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Tennessee employs more than 62,000 teachers in its public K-12 schools.

Tennessee employs more than 62,000 teachers in its public K-12 schools.

Weekend Reads: Why higher pay might not translate to more teachers

  • One likely beneficiary of U.S. Supreme Court Justice Antonin Scalia’s death: teachers unions, whose mandatory dues Scalia had signaled he would rule against. TIME
  • John King is the first former principal to serve as U.S. Secretary of Education. Few of his predecessors even taught. Politics K-12
  • Three students tasked with improving their low-performing school say academic tracking is one impediment. Chalkbeat
  • Virtual teacher coaching could be a lower-cost, higher-impact way to improve instruction. The Hechinger Report
  • D.C.’s teacher of the year says he never had a great teacher of his own. The Washington Post
  • Testing flexibility in the new federal education law doesn’t reduce the pressure that teachers face, according to someone who works with many of them. Chalkbeat
  • How schools get segregated and why it matters, by the founder of a racially isolated New York City school. Vox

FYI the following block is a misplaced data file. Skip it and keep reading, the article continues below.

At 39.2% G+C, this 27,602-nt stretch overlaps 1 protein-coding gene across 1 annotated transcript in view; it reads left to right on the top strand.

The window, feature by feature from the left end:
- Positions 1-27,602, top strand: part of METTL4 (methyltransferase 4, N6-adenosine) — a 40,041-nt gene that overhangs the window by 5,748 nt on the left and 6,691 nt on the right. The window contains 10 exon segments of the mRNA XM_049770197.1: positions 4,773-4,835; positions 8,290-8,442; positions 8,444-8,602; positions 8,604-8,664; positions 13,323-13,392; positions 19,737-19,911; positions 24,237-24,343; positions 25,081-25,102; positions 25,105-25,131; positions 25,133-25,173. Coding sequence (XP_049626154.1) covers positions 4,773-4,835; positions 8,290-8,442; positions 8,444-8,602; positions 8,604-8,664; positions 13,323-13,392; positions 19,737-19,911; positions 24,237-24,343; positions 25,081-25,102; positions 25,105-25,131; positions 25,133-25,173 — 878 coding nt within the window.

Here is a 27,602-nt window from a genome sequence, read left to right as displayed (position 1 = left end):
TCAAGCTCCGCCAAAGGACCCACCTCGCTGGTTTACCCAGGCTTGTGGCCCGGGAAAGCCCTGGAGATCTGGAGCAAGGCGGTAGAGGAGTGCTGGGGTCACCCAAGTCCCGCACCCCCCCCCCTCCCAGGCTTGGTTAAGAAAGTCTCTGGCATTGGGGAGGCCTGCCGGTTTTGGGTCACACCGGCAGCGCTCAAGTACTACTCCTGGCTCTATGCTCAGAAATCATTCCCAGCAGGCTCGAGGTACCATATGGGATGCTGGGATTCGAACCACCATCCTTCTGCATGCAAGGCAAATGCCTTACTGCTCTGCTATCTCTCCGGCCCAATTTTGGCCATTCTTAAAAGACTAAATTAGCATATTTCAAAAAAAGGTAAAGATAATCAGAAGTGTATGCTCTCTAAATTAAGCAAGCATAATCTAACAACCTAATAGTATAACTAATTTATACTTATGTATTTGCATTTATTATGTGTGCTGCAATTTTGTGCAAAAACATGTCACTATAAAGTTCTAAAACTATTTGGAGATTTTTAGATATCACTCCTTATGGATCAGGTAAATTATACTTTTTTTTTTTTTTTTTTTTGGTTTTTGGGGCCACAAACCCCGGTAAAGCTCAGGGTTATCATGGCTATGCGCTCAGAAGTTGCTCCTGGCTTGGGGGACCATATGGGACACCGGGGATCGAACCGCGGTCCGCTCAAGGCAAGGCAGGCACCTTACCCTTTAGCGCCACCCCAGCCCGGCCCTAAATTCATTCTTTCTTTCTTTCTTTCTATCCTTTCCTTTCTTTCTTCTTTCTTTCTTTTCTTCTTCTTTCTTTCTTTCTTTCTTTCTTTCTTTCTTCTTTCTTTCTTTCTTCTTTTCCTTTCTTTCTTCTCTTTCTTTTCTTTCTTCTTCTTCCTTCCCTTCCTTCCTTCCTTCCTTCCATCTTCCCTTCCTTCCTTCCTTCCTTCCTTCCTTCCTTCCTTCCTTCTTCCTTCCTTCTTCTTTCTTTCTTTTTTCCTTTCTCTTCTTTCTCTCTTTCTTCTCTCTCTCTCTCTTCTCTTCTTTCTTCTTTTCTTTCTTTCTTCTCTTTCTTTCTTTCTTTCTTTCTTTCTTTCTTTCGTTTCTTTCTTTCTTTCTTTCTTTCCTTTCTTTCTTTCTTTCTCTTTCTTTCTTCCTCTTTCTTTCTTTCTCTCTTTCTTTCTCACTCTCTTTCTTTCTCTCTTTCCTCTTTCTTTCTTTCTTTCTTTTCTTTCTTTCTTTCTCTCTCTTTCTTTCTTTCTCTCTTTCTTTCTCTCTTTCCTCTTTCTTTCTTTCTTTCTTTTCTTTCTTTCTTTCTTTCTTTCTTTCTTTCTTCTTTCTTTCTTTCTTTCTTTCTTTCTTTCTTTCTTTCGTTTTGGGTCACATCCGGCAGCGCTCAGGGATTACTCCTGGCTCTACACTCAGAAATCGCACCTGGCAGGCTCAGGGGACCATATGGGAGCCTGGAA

• The politics around Baltimore’s unique charter sector could put mayoral candidate Deray Mckesson in a bind. Slate
  • Get to know the Noble charter school network, Chicago’s largest — and most controversial. Catalyst
  • An uncoordinated background check system means that teachers disciplined in one state can get jobs in others. USA Today
  • Raising salaries is a common suggestion for solving teacher shortages. But it probably won’t work. The Atlantic
  • What fourth graders did after they learned about the water crisis in Flint, Mich. Pedagogy of the Reformed
  • To end Tennessee’s testing crisis, an informed father writes, the state needs to strip the stakes from the scores. Dad Gone Wild